At Thanksgiving I eat stuffing and biscuits, cranberry sauce, and the other foods that are served on that day—except for the turkey. I didn’t really like turkey before I was a vegetarian so that doesn’t really bother me.

For the most part, my parents are OK with my being a vegetarian. My dad, he just likes to taunt me about it. He tries to get me to eat meat, and I just I ignore him. Family gatherings can sometimes be annoying because people are always asking why don’t I eat meat and I have to say it over and over again: “I just don’t like the idea of eating animals. It grosses me out and I think it is mean.”

Mom’s turn

Mikaela’s choice to become a vegetarian has been about ongoing discussions and battles of will. But it’s getting better now that she is older. She’s making her own snacks and lunch, and is learning more about nutrition and making better choices. I try to keep healthy snacks in the house and emphasize variety.

Mikaela made her decision to become a vegetarian right around the time when we switched my son Liam, 6, to a gluten-free diet. It was difficult making dinner; everyone was eating different things. My husband loves meat, and now, so does Liam, so I still find myself cooking different things for everyone.

For the first couple of years, I talked with Mikaela’s pediatrician frequently. I was very worried about her getting the right nutrition. We had a blood screen done to check nutrient and iron levels. For girls, especially teens and pre-teens, iron levels can be a problem. Mikaela takes a vitamin with extra iron.

For me, protein was less of a concern. Before becoming a vegetarian, Mikaela was never much of a meat eater. She eats cheese and yogurt and legumes for protein. She is allergic to tree nuts, so even that isn’t an option; she doesn’t really love eggs. She recently discovered that she really likes garbanzo beans. She is growing and healthy, so I don’t worry as much now.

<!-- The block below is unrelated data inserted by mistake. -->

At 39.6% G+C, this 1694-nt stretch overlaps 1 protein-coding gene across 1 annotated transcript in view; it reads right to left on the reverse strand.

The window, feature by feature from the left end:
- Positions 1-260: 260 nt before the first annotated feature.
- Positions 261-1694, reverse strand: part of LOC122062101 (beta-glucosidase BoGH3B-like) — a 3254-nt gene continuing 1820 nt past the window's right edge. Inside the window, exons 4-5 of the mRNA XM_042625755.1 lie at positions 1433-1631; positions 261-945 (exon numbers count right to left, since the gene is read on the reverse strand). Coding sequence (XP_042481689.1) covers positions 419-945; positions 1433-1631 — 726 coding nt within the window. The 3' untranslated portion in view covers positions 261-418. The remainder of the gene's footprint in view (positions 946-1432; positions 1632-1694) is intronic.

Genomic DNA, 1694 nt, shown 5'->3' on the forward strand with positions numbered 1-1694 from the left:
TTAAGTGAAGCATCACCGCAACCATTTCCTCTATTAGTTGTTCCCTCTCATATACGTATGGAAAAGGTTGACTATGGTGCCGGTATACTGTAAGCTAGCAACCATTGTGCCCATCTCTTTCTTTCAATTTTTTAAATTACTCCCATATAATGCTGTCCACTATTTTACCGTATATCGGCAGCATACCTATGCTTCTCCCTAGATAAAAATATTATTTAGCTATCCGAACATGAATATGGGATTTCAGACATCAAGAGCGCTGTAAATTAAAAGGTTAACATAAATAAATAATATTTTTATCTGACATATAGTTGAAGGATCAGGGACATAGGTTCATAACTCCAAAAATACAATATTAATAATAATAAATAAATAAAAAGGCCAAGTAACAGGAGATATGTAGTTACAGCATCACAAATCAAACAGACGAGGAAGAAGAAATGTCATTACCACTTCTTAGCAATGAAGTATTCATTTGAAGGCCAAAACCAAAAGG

The funny thing is, she is a vegetarian who doesn’t eat a lot of vegetables. But she loves fruit—especially apples and strawberries.

The fact that she eats fish is a compromise. And her dad still picks on her quite a bit about it. I think it’s partly because he makes these meatballs—which she used to love. She ate them before, and now she won’t … and that bugs him a little.

Our extended family is getting used to it, but they still ask a lot of questions. Before a holiday, or family gathering, they always ask, “What can I make that she’ll eat?” I’m always assuring them that Mikaela wants no special treatment. She will always find something she likes.

I think it is a lot easier for me to understand Mikaela’s decision because I stopped eating meat myself for a while when I was about 16. I lived on a farm, and I’d open the freezer and there would be all this meat labeled with the names we gave to the farm animals. I started eating meat again in college—it was just a convenience issue. It was too hard to stay on a vegetarian diet in that environment. It was more important to have fun. Today, I eat meat but I could take it or leave it.

Mikaela isn’t doing this as a means of rebelling. And I decided long ago that I would not make food a big issue with my daughter. So we basically cook three different meals every night. And we make it work.

My advice to parents with children considering a vegetarian diet would be to talk to your pediatrician and have a nutritional screening done. Talking with a nutritionist is also a good idea. Encourage your child to eat a variety of non-meat foods and maintain ongoing communication about making healthy choices.

Award-winning writer Tammy DiDomenico lives in DeWitt with her husband and two sons.